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100 years on, Old Pelion Hut retains its charm

19/09/2017

One of Tasmania's favourite historic mountain huts, Old Pelion Hut in the Cradle Mountain-Lake St Clair National Park, is celebrating its centenary this year.More

Future-proofing our tourism icons

18/09/2017

Environment and Parks Minister Matthew Groom has announced that $8 million will be allocated to upgrade vital infrastructure in our parks and reserves over the next two years.More

Tenders advertised for Freycinet Master Plan

28/08/2017

Freycinet is one of the absolute jewels in Tasmania's crown, with locals and visitors flocking to the area in droves to experience one of the world's most stunning areas.
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Glow worms

Glow WormsGlow worms (Photo by Paul Flood)

Glow-worms (Arachnocampa tasmaniensis) are a spectacular underground sight. In some caves they cluster on walls and ceilings in their thousands—a myriad of blue lights resembling stars in the night sky. Being troglophiles, they also occur in moist, sheltered surface habitats such as rainforest gullies.

Glow-worms are not really worms, but the luminous larval stage of a fungus gnat. A chemical reaction in their abdomen produces a cold blue light. They are able to switch on and douse their lights at will. The larva builds a hollow, tubular nest of silk and mucous from which it suspends sticky threads up to 30 cm long. Flying insects, attracted to the lights, become trapped and are then eaten. In stream caves, the main insects caught are stoneflies, caddisflies and mayflies.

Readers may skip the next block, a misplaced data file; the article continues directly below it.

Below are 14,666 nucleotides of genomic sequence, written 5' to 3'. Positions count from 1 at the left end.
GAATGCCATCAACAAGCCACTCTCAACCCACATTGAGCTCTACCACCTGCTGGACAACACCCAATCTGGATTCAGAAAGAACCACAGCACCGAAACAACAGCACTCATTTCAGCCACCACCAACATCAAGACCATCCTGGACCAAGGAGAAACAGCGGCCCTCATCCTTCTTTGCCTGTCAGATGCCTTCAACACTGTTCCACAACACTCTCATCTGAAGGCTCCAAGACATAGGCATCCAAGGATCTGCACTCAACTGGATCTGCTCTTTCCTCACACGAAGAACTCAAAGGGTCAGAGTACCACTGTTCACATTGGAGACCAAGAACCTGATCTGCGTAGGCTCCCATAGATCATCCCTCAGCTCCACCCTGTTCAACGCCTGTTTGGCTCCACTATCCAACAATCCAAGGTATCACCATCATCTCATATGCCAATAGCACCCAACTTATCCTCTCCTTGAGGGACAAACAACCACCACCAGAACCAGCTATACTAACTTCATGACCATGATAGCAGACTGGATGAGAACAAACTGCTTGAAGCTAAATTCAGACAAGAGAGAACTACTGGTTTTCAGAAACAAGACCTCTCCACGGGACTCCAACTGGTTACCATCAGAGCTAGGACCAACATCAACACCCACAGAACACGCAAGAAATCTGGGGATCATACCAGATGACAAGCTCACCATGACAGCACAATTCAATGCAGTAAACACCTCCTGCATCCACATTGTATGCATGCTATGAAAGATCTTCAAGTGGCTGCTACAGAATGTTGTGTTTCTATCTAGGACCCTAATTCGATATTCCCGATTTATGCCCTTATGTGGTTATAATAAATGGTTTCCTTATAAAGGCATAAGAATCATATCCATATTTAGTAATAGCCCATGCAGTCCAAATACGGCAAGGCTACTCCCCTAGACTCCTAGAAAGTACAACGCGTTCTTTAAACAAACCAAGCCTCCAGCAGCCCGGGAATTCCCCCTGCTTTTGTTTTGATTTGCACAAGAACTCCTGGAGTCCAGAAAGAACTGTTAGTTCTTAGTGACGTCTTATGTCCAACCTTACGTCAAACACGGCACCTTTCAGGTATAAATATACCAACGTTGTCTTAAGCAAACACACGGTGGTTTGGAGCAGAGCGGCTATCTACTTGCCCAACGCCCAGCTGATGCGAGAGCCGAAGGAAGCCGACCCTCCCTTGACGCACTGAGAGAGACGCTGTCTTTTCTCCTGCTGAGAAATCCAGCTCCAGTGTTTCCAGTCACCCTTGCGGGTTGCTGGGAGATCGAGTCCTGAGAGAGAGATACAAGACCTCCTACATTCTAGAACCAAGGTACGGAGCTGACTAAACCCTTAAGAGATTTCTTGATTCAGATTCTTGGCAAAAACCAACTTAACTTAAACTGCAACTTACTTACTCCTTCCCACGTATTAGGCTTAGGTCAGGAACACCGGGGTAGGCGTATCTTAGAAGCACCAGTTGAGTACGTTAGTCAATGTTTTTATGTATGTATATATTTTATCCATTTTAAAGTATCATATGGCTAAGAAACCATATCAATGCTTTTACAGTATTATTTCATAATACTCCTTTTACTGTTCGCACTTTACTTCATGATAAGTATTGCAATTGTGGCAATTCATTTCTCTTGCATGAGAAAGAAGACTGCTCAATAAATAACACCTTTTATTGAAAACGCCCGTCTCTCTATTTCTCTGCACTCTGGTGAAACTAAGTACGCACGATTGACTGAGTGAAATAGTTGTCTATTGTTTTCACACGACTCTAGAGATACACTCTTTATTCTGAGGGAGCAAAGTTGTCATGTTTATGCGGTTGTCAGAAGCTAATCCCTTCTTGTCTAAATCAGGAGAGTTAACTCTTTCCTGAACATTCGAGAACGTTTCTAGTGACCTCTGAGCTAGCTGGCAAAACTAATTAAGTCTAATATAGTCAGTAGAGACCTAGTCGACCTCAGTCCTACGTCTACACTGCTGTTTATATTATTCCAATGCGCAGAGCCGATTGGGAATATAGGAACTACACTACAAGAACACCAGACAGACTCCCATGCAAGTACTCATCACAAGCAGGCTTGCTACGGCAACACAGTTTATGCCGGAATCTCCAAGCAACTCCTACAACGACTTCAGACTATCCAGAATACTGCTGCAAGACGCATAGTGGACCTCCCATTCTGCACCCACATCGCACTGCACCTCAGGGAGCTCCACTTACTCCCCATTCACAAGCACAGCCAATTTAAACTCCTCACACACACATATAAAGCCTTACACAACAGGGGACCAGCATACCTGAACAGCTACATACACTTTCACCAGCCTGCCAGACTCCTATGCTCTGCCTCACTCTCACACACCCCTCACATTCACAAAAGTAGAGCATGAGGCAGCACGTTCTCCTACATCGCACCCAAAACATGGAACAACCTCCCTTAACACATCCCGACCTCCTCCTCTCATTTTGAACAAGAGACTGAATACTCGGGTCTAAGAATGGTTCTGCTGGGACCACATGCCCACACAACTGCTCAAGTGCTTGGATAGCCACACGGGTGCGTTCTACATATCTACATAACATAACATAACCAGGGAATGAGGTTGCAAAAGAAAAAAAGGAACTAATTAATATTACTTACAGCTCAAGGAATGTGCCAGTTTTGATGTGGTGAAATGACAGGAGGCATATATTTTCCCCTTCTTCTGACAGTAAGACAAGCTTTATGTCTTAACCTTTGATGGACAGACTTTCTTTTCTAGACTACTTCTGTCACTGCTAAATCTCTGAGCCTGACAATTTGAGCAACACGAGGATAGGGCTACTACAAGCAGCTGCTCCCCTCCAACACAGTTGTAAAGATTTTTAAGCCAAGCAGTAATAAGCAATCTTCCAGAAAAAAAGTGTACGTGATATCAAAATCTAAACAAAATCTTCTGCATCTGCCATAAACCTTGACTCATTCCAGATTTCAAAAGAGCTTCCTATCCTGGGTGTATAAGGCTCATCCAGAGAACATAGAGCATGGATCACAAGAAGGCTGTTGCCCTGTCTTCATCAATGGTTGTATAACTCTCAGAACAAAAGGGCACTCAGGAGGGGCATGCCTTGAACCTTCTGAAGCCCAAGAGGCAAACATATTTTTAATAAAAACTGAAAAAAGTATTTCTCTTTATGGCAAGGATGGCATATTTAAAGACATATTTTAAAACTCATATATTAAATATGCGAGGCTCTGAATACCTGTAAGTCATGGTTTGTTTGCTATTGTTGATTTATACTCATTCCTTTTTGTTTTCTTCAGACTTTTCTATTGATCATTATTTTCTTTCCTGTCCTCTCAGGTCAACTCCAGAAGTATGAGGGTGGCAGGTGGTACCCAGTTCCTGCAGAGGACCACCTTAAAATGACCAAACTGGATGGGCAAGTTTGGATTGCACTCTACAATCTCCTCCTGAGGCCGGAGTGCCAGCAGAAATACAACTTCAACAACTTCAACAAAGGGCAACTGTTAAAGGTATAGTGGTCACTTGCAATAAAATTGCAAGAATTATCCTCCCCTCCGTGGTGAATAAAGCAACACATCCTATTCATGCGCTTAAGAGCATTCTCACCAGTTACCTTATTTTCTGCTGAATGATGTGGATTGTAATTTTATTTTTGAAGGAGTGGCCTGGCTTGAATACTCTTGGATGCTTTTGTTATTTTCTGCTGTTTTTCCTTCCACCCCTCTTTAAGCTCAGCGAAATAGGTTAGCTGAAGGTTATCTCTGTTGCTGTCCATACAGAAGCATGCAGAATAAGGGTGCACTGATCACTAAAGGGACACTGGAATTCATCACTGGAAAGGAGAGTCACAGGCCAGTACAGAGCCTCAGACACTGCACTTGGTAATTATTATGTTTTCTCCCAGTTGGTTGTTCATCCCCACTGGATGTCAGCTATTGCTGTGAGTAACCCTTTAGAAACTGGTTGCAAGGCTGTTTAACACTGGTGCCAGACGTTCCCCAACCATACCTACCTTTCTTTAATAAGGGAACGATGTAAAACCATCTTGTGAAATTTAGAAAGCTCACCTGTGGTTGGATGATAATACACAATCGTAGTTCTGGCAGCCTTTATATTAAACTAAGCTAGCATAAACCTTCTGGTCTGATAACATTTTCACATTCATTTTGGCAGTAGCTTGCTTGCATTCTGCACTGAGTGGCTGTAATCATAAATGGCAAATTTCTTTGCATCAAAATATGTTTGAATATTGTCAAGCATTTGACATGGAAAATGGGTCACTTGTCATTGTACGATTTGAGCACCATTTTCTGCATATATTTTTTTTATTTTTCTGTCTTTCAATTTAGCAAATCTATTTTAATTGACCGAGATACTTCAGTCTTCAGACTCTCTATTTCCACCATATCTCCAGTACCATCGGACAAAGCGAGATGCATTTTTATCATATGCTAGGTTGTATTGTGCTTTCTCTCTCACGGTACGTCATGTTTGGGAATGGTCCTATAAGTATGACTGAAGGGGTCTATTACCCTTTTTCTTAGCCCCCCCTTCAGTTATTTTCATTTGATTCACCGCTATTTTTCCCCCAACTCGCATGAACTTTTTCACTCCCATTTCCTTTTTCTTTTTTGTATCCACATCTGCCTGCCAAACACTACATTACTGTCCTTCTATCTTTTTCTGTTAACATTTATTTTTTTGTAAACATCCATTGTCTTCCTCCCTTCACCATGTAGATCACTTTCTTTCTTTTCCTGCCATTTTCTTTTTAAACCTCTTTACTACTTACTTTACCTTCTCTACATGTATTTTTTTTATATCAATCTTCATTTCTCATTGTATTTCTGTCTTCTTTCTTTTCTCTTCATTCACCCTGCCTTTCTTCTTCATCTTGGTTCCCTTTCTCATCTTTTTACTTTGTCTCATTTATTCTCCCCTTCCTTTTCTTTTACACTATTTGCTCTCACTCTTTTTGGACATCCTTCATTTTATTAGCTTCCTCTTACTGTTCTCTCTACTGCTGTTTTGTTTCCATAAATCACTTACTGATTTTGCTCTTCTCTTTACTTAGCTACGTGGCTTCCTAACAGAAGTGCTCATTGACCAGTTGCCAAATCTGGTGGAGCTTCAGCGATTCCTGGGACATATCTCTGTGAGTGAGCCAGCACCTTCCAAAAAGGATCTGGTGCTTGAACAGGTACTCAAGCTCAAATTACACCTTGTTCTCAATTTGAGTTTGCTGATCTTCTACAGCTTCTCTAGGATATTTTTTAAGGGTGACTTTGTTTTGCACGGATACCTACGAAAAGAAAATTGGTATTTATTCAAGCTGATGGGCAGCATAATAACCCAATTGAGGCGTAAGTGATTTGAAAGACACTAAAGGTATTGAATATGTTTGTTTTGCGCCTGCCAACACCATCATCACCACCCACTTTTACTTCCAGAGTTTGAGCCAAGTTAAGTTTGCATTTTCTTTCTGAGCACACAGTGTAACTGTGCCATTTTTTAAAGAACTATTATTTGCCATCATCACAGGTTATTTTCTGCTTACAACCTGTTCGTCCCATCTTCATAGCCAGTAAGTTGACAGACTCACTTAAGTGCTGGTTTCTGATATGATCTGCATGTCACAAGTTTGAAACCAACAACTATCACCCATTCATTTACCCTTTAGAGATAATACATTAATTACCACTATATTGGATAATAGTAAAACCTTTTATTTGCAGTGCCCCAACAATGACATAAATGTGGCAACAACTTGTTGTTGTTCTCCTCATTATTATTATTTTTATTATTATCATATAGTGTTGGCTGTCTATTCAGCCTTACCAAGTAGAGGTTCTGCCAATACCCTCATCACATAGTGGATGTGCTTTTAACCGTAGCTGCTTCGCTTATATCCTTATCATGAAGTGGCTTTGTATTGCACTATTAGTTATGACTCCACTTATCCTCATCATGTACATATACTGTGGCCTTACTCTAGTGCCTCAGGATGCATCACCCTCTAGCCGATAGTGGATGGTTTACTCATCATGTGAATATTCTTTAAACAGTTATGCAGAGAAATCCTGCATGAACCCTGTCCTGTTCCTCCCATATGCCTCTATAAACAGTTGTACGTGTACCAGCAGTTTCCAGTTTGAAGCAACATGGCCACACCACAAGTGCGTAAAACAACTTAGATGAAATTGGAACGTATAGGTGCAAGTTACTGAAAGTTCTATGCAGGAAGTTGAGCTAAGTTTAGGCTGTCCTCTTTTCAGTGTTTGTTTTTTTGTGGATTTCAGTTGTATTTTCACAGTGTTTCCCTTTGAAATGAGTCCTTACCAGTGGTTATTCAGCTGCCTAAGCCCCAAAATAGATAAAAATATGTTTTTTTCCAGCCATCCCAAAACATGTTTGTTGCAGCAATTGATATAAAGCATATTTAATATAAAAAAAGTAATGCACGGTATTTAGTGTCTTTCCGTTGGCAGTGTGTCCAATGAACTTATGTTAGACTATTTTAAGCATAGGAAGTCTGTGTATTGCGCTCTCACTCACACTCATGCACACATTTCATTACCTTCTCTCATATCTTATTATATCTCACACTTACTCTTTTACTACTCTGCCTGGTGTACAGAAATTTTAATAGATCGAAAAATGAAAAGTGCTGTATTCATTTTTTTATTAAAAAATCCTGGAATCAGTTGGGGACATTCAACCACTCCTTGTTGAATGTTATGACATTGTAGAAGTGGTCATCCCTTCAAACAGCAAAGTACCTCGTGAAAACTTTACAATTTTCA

The aquatic, larval stages of these insects are carried underground by the stream. When they emerge from the water and metamorphose into adult flies, they are attracted up to the lights and become entangled in the sticky threads. Glow-worms quickly haul up the appropriate thread and consume their victim.

After several months of growth the glow-worm larva pupates inside a chrysalis, then emerges as an adult gnat. The adults live only a few days during which time they don’t feed—they have no functional mouth-parts. Instead, they mate. The female lays her eggs on the cave wall. Glow-worm colonies are dependent upon the continued availability of flying insects for their food,especially aquatic insects carried into caves by streams.

To preserve them it is important to maintain the natural conditions of stream flow and native forest within the cave catchment area. Glow-worms will stop glowing if people shine bright lights on them, or make loud noises. They are also disturbed by people passing close beneath them, and care must be taken not to brush or entangle the long threads.

Glow worms can be seen in the dense gully forest leading to Russell Falls at Mt Field National Park. In the north of the State, they are able to be seen in Marakoopa Cave, in the Mole Creek Karst National Park.